A goodbye for Willoughby
For more than 60 years, the “Eiffel tower” has been a landmark of Willoughby City in the north of the Australian metropolis Sydney. The tower made history as one of the first transmission towers of the country.
With a wistful look back at the old days, the removal of the TCN-9 Tower at Willoughby has been under way since May of this year. When the TCN-9 Studios completed the first transmission tower in the small town in 1956, it marked the start of the television era in Australia. This mast was replaced by the current, larger mast with a height of 233 metres almost ten years later, which still dominates the skyline of the Sydney suburb today.
The Australian property development group Mirvac bought the 3.2 hectare site with plans to build new residential units. This made it necessary to demolish the existing tower. This complex removal, which is expected to take nine months, was preceded by a very detailed planning phase involving multiple specialists and engineers. Marr Contracting was commissioned with the removal of the tower, which has the same height as a 77-story high-rise building. The internationally renowned company from the field of construction, supply of heavy-duty luffing tower cranes and complex crane work is a specialist in this field. Before the actual start of the removal work, steel cables had to be anchored in the bedrock to ensure sufficient stability for the required crane. Setting up this structure had already taken two months before the step-by-step demolition of the tower could even begin. This was followed by the actual installation of the free-standing, 200-metre high slewing tower crane. This crane will now start at the top, removing sections of the tower one by one and setting them down on the ground safely. Once half of the transmission mast has been dismantled, the jib will be changed for lifting the heavier sections of the lower part of the mast.
Marr Contracting, who have the overall responsibility for the project, place a special focus on safety during all their projects. The ascent and descent of the crane operator has to be a fast, safe and efficient process. Climbing up to the crane cab on access ladders through the tower segments is not only unproductive and arduous, but also extremely dangerous, especially in rain, wind and darkness. As this project uses a free-standing slewing tower crane, it is also not possible to ascend through an external structure. The Australian GEDA dealer and partner Hasemer Materials Handling had the right solution to hand straight away. The GEDA 2 PK crane operator hoist is the right product for quickly transporting crane operators on all slewing tower cranes. The hoist transports the crane operator to their workplace at dizzying height quickly and, above all, safely. This means no more risky, strenuous climbing in often poor weather conditions. The flexible system allows the hoist to be installed on free-standing cranes and on slewing tower cranes from any manufacturer. Comprehensive safety features complete the overall concept of the GEDA 2 PK: When opening the car, a small ramp with side protection folds down and provides safe access to the car in conjunction with the access barrier on the crane. A speed-dependent safety gear ensures safety, while electrical safety elements prevent operating errors. The crane operator hoist can also act as a life saver in emergency situations, as the recovery and rescue of unconscious or ill crane operators can be conducted very quickly with the GEDA 2 PK crane operator hoist. At a speed of 24 m/min, the vertical transport is distinctly faster and therefore more efficient than having the operator climb up on ladders. 60 metres, for example, can be covered in just over two minutes with the GEDA device – without it, it would take the crane operator about five times as long. The crane operator hoist was installed and completed by Hoist & Lift Tec. This is only one of the showcase projects of GEDA. Other orders worldwide involving the GEDA 2 PK and slewing tower cranes have been completed successfully in the past.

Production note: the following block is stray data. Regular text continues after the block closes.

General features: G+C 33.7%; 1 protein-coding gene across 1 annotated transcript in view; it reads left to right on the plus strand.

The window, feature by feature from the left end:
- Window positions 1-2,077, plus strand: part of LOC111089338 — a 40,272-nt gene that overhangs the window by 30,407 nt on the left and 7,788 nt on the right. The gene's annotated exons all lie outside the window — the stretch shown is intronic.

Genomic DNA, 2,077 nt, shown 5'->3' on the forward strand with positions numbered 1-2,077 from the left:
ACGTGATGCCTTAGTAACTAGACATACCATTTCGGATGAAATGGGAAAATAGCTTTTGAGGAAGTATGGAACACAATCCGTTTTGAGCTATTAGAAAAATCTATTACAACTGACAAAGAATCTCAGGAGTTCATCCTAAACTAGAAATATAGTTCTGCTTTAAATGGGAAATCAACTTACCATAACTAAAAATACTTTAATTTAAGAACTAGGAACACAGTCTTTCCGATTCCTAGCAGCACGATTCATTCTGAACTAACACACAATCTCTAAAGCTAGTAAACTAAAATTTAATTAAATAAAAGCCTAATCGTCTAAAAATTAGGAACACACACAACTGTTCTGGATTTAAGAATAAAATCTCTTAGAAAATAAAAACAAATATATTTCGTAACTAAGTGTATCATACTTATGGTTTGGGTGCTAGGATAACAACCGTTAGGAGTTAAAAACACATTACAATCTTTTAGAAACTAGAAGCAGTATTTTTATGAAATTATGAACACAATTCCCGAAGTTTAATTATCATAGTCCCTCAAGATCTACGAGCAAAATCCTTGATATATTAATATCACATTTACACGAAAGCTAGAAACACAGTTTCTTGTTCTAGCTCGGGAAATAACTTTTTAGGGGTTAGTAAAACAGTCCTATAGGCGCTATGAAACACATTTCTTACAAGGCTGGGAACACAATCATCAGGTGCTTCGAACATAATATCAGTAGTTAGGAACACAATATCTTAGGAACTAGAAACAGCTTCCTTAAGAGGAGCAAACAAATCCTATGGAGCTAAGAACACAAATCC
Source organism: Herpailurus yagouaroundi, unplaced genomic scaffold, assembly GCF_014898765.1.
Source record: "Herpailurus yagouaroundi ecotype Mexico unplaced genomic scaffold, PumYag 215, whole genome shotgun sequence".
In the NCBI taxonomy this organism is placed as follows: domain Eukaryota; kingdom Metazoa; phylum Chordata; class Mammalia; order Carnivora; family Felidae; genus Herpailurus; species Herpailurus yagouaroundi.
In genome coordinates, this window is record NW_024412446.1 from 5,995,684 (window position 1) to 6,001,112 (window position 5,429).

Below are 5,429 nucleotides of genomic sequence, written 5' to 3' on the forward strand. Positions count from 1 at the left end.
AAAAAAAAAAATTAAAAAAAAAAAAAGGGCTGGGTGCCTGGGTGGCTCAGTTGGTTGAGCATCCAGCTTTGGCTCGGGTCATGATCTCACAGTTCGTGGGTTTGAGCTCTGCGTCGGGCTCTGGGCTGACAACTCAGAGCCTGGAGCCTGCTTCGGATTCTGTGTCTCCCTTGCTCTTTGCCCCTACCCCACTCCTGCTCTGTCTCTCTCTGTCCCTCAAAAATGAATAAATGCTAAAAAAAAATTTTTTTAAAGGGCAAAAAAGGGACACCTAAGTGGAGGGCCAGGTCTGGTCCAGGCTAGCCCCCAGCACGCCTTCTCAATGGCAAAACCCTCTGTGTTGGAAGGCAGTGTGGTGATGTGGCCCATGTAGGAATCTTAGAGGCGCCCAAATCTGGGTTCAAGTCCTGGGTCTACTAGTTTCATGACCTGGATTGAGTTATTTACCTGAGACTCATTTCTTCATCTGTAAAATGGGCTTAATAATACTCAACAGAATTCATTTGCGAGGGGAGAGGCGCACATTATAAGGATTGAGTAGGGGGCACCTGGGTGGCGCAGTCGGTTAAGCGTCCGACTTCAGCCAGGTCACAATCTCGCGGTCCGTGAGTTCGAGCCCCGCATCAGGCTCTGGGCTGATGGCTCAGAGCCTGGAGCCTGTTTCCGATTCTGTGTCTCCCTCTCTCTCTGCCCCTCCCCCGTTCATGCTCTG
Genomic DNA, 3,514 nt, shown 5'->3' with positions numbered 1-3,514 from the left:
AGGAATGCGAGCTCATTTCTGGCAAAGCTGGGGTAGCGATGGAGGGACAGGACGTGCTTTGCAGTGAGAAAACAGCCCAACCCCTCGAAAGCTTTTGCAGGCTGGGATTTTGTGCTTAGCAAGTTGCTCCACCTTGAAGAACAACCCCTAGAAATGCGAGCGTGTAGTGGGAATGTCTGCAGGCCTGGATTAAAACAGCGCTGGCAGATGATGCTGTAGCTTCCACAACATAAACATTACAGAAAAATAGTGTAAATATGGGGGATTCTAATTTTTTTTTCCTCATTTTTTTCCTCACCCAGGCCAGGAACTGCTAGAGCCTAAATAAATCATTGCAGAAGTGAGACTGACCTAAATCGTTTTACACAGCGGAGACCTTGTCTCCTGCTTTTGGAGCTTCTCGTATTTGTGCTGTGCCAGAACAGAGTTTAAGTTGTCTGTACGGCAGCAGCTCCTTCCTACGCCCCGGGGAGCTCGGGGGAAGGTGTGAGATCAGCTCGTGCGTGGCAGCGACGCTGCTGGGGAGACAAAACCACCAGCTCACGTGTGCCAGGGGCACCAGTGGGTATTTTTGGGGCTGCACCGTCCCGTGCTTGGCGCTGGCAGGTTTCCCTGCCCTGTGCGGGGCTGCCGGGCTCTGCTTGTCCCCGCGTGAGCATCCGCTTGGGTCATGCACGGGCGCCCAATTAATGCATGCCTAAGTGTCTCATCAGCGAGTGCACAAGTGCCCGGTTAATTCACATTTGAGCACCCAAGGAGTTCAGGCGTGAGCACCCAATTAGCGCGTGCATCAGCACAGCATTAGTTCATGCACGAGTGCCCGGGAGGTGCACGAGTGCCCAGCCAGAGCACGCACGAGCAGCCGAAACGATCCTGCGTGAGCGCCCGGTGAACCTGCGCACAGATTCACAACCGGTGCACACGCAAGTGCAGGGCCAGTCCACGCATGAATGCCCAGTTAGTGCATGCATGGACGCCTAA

Once the transmission mast has been removed, Mirvac will start the next phase of the redevelopment and develop the site to implement its vision of creating an exemplary living community with high-quality design and state-of-the-art buildings. GEDA would also be the right contact for this construction phase. The market leader in the field of industrial and construction hoists offers hoist solutions that could make the construction phase much more efficient.